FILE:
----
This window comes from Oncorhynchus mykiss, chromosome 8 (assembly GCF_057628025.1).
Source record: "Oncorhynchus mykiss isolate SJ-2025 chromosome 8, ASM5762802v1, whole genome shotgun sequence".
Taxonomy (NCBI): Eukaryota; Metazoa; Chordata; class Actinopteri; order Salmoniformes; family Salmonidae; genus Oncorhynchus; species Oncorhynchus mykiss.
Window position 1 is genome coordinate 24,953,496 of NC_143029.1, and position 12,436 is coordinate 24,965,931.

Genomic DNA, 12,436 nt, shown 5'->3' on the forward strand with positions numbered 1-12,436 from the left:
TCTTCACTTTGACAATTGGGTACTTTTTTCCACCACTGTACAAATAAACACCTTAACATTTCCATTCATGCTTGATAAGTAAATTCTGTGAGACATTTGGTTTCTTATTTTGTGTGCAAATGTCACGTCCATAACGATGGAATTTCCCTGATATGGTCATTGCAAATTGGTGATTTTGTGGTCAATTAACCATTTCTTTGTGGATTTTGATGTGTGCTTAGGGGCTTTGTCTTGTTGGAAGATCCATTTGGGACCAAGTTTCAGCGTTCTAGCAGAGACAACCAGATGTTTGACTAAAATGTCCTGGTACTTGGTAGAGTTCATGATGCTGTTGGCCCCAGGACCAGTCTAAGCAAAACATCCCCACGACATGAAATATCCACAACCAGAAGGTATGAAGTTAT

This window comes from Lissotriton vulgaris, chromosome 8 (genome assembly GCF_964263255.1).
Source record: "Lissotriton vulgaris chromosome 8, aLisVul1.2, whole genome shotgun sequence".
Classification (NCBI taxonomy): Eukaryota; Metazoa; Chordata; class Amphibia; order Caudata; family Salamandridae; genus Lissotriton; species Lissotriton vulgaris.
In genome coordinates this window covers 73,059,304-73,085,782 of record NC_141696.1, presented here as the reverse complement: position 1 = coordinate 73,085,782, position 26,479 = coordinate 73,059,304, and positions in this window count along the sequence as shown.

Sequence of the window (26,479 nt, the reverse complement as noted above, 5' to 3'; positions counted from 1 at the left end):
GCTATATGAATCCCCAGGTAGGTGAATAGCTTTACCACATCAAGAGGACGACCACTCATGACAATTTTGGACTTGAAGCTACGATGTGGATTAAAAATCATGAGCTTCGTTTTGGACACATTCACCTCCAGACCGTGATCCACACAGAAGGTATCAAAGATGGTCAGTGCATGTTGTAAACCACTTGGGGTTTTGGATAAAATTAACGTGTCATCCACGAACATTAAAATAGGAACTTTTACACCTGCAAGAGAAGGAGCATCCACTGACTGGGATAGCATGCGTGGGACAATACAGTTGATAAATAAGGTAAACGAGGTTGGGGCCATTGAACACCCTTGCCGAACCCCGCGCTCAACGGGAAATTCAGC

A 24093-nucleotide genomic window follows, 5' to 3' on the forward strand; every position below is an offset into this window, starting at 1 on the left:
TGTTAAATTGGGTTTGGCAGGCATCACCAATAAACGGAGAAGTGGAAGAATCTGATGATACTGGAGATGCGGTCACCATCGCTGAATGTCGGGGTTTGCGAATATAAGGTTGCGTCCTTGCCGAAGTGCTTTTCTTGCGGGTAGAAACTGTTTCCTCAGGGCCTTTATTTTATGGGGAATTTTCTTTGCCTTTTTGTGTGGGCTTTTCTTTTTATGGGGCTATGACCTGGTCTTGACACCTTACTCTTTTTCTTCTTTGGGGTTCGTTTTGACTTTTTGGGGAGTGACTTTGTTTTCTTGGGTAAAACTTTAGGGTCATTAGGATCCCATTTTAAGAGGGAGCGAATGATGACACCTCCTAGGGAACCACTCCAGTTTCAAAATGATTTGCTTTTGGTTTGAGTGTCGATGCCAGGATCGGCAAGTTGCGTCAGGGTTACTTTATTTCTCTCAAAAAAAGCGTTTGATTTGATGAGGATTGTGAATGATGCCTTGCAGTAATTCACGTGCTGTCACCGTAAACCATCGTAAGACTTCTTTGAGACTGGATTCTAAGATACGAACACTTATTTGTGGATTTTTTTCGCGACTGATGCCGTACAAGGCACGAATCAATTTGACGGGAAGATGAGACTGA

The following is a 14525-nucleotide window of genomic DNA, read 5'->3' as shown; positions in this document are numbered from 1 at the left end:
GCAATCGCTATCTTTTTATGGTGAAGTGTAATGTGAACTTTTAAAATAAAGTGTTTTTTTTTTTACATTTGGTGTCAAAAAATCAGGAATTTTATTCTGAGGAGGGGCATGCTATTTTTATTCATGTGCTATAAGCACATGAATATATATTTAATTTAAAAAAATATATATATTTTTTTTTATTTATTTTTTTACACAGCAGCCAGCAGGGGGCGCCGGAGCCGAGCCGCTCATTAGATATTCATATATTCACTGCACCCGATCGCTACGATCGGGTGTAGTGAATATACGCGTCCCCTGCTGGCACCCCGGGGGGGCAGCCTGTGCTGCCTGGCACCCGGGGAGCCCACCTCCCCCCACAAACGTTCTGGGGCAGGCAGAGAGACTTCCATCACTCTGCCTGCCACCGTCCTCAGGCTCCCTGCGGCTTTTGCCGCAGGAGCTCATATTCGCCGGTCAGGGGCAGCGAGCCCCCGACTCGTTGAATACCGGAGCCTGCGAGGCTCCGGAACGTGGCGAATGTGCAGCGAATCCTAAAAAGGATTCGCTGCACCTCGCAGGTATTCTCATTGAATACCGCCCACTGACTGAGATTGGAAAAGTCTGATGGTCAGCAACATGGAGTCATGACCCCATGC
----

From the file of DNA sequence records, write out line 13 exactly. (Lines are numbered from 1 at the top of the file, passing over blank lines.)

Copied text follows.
A 24093-nucleotide genomic window follows, 5' to 3' on the forward strand; every position below is an offset into this window, starting at 1 on the left: